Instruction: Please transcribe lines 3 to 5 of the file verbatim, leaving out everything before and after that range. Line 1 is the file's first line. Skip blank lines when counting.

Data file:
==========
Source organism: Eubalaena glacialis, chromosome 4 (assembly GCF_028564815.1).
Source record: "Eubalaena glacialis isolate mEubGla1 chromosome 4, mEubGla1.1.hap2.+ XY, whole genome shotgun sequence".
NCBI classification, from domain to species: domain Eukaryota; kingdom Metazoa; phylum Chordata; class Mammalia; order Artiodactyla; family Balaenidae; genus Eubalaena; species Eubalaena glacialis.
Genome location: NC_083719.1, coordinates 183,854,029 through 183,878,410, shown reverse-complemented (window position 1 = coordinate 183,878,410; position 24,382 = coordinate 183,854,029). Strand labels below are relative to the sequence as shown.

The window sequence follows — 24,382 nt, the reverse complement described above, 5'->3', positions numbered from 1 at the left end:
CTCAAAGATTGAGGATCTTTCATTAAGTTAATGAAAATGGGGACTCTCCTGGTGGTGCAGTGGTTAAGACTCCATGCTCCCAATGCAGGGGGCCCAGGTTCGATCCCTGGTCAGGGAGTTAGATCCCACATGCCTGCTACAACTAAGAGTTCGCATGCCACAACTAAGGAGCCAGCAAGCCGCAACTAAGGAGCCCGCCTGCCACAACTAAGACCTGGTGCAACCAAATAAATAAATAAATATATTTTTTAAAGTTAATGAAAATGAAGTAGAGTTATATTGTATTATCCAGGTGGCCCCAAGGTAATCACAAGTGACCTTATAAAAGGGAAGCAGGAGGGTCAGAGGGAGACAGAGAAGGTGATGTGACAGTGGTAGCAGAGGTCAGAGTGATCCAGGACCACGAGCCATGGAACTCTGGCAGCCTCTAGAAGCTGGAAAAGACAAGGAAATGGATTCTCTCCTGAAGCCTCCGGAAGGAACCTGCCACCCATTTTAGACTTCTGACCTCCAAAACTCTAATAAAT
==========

NCBI classification, from domain to species: domain Eukaryota; kingdom Metazoa; phylum Chordata; class Mammalia; order Artiodactyla; family Balaenidae; genus Eubalaena; species Eubalaena glacialis.
Genome location: NC_083719.1, coordinates 183,854,029 through 183,878,410, shown reverse-complemented (window position 1 = coordinate 183,878,410; position 24,382 = coordinate 183,854,029). Strand labels below are relative to the sequence as shown.

The window sequence follows — 24,382 nt, the reverse complement described above, 5'->3', positions numbered from 1 at the left end: